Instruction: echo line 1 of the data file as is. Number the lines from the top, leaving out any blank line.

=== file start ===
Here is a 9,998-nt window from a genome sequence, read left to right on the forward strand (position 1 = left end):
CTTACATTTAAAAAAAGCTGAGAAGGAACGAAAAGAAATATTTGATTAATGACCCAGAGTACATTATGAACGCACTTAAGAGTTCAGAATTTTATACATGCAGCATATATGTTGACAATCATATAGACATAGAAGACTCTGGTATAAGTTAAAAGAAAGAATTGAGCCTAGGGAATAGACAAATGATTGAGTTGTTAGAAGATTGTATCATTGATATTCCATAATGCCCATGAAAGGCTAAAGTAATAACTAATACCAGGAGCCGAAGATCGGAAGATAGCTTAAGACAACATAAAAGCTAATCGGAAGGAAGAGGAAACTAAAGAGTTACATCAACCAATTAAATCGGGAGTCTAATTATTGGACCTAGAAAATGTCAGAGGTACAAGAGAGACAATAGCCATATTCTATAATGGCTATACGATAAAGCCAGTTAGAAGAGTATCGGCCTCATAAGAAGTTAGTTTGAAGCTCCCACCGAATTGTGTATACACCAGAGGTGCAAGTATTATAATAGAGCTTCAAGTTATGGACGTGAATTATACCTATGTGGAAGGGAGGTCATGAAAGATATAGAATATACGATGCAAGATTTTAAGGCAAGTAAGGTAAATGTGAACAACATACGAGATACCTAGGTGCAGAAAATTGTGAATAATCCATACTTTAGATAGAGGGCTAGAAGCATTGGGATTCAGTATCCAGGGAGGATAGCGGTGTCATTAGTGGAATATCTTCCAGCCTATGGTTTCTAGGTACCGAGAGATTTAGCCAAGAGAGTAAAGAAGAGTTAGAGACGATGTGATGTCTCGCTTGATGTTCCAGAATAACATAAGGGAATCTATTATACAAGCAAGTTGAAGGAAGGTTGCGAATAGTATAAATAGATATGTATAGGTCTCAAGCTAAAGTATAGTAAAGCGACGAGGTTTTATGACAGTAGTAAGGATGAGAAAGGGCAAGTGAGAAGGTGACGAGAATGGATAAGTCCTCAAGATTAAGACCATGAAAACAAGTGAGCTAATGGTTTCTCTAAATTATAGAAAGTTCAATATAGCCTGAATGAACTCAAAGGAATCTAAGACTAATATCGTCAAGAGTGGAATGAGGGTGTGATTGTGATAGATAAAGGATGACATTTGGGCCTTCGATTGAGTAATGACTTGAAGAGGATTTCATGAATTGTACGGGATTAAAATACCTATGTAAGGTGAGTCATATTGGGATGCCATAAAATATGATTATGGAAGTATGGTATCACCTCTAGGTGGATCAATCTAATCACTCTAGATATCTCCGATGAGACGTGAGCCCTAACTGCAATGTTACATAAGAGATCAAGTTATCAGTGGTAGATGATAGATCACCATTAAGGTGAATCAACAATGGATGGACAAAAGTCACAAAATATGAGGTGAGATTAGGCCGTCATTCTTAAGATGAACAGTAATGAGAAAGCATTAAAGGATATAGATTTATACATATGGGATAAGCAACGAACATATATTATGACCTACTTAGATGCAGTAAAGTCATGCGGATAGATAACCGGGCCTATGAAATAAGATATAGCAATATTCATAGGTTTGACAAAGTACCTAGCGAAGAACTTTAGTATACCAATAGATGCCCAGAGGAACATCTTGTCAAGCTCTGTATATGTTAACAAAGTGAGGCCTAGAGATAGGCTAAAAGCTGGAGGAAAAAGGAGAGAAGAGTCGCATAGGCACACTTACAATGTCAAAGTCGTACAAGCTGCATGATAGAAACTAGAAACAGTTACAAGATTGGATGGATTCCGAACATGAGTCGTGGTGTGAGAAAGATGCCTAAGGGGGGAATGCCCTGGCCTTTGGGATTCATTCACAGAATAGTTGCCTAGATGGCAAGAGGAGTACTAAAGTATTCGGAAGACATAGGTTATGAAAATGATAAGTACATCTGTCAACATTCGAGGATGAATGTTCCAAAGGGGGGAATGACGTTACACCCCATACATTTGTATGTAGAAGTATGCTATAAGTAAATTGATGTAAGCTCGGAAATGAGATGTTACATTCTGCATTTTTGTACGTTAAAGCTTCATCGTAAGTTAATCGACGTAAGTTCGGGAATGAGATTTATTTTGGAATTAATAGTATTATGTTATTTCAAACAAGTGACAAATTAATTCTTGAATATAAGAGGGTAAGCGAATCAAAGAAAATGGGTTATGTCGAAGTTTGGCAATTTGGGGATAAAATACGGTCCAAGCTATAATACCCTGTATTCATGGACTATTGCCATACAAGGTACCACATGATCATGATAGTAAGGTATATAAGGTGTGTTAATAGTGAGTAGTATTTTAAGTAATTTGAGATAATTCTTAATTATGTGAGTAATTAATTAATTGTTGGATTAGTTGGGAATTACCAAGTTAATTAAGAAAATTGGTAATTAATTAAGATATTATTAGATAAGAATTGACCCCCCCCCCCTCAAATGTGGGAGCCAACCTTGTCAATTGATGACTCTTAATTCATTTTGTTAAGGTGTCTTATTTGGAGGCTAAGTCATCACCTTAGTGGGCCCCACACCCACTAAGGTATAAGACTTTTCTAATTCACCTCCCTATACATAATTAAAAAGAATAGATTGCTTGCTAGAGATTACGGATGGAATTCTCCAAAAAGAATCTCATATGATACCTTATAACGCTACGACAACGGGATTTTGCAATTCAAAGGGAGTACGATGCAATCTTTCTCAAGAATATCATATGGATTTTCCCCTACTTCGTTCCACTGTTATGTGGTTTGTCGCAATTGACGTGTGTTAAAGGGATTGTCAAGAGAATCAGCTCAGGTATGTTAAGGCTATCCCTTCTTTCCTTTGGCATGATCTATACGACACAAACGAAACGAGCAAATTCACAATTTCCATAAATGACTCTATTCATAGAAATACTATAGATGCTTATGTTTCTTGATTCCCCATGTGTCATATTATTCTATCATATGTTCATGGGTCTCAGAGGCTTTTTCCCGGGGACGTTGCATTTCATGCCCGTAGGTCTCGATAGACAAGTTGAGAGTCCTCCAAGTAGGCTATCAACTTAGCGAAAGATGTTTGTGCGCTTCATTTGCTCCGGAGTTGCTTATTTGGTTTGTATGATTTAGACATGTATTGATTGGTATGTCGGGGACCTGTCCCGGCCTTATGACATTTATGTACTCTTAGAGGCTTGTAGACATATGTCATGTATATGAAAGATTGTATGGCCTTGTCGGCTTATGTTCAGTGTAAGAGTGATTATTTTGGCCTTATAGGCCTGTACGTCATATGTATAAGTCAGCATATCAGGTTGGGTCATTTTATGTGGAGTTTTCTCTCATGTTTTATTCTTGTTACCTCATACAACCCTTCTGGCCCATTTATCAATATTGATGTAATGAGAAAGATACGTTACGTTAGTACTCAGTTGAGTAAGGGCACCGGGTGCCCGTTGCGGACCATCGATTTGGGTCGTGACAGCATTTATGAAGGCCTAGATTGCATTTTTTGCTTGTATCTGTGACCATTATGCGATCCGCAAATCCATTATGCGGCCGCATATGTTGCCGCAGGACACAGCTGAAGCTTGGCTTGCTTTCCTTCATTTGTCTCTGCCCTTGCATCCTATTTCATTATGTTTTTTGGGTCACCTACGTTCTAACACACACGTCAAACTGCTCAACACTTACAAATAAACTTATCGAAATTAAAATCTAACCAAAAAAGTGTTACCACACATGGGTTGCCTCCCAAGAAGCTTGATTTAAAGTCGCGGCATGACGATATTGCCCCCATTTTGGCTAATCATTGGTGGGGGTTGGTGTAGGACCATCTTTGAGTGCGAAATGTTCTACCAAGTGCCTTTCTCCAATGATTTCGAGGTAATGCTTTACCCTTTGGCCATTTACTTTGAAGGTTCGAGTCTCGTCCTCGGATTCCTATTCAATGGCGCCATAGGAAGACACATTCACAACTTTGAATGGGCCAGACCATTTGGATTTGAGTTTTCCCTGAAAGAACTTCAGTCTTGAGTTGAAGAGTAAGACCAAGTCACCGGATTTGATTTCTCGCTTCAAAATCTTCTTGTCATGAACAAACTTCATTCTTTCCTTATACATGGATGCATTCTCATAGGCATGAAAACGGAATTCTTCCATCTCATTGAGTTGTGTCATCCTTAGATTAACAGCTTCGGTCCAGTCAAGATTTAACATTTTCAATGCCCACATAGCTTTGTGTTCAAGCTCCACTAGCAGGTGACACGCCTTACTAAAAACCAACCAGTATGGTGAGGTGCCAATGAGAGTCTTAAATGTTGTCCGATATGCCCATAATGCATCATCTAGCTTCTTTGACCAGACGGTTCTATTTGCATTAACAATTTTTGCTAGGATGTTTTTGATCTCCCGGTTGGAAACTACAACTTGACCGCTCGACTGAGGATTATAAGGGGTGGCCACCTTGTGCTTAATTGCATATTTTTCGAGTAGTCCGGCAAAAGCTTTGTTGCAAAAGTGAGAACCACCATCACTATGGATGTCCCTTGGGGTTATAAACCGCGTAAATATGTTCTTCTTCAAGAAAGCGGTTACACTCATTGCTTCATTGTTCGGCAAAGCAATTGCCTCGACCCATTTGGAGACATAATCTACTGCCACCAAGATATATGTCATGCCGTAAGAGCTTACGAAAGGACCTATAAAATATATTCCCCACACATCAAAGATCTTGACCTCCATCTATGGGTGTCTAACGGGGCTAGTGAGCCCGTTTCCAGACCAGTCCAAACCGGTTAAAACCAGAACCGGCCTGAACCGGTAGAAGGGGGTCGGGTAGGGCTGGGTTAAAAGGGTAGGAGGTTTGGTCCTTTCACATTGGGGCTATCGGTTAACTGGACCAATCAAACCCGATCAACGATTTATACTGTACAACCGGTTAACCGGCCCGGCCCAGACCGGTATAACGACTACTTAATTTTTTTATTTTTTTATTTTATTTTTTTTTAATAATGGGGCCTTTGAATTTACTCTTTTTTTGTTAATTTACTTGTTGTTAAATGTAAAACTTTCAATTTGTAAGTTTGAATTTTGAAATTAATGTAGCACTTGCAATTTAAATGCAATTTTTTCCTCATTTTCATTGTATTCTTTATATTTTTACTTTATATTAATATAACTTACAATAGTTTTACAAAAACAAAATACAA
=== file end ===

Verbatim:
Here is a 9,998-nt window from a genome sequence, read left to right on the forward strand (position 1 = left end):